Improved survival has shifted the HIV epidemic in the developed world towards more individuals > 50 years of age. Older individuals, with new or longstanding HIV infection, are at greater risk for HIV-related and non-HIV-related conditions, compounding the burden and complexity of HIV management. The aim of the study was to examine the impact of age on the cost of HIV care in a well-defined HIV-infected population.Methods
All HIV-infected individuals > 16 years old receiving HIV care between 1 January 2000 and 1 January 2011 were included in the study. The costs of antiretroviral therapy (ART), HIV-related out-patient care and HIV-related in-patient care were collected using mean cost per person, per month (PPPM) as the comparator variable for the comparison between older (> 50 years old) and younger (≤ 50 years old) patients.Results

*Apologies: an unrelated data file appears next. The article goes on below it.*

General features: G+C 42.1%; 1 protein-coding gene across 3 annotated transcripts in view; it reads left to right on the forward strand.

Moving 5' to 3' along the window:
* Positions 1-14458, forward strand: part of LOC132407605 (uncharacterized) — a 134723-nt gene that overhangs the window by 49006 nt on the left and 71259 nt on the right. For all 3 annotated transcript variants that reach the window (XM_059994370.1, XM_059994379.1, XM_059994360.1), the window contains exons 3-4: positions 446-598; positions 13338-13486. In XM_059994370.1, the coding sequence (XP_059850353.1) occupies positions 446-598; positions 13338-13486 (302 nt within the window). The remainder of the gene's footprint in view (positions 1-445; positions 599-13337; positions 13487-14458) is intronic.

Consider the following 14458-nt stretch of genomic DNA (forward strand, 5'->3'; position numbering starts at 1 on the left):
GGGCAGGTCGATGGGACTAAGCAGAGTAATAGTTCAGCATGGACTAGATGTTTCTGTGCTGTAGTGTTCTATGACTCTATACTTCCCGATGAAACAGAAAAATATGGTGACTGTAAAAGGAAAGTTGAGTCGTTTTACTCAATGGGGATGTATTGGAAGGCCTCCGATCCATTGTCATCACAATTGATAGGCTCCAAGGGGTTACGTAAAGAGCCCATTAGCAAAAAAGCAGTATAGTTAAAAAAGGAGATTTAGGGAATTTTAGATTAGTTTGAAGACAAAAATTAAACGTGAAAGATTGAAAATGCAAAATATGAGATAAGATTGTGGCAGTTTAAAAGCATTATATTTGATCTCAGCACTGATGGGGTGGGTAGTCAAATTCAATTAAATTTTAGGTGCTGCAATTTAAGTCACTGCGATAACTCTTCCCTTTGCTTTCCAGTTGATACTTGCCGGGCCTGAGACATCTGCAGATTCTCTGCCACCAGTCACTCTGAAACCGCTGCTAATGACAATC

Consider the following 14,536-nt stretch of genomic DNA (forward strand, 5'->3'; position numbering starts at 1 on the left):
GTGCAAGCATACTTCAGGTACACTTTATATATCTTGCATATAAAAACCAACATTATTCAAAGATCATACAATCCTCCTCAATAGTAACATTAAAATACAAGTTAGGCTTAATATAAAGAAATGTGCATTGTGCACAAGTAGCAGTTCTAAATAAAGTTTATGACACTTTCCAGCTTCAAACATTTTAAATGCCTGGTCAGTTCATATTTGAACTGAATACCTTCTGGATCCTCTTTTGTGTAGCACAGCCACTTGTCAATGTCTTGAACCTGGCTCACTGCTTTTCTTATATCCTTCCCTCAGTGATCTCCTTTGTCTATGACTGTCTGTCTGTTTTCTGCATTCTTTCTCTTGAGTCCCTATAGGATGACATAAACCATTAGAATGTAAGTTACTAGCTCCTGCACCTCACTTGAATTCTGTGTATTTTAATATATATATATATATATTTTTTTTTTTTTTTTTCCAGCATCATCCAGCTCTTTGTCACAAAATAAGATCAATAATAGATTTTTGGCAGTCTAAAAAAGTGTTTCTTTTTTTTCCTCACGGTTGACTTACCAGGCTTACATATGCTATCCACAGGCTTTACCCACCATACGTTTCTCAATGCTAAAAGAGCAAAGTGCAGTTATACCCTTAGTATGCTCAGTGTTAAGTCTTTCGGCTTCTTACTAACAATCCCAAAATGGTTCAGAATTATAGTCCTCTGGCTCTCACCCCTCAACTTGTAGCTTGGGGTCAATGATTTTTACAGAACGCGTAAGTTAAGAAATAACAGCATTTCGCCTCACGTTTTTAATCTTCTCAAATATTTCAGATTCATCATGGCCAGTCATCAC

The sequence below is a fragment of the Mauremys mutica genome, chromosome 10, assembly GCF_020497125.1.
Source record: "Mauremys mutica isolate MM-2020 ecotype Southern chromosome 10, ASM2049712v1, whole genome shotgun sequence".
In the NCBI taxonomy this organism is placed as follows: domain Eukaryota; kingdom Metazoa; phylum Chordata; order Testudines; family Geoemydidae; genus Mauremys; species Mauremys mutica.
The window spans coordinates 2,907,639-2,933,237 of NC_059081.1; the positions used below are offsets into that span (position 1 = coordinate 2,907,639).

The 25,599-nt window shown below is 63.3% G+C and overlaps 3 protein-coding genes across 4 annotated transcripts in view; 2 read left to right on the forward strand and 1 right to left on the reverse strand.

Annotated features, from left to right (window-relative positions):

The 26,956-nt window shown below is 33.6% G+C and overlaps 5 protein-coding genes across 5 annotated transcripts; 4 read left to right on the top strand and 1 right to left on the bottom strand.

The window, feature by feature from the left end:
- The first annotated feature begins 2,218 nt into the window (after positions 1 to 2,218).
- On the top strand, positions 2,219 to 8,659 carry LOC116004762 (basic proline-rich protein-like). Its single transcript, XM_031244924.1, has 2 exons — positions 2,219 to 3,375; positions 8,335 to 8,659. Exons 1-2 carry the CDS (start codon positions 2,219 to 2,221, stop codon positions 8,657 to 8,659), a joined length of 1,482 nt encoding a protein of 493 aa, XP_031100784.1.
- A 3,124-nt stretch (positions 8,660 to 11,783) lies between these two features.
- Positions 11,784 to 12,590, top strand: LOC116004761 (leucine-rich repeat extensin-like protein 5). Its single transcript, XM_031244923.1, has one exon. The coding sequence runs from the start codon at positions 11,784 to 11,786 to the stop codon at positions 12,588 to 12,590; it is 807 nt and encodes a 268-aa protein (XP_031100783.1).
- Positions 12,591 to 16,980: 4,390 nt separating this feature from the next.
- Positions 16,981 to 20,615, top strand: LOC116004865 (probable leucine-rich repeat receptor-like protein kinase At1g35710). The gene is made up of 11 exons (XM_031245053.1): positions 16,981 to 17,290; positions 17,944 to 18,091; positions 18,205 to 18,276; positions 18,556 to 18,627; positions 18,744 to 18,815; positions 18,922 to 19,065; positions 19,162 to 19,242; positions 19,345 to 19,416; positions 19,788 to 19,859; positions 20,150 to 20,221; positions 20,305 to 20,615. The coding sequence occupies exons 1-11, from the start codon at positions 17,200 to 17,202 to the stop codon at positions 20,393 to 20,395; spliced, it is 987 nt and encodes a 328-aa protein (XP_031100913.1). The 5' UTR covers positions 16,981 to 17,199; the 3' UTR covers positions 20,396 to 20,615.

The proportion of older patients increased from 9.6% to 25.4% and proportional costs increased from 25% to 31% from 1999 to 2010. Older patients were more likely than younger patients to be on ART (89% vs. 69%, respectively; P < 0.01) and to have AIDS (29% vs. 20%, respectively; P < 0.05) but had similar median CD4 counts (404 vs. 396 cells/μL, respectively; not significant). They incurred higher costs for all aspects of HIV care throughout the entire 12 years. By 2010, the mean PPPM cost of HIV care for longstanding older patients was $1325 compared with $1075 for younger patients. More expensive ART as a consequence of more complex regimens, more comorbid interactions and greater adherence accounted for most of the cost difference.Conclusions
The aging of the HIV-infected population in care is leading to increased HIV care costs. Health care planners and funding agencies need to be aware of the impact of this important shift in HIV demographics on the overall costs of HIV care.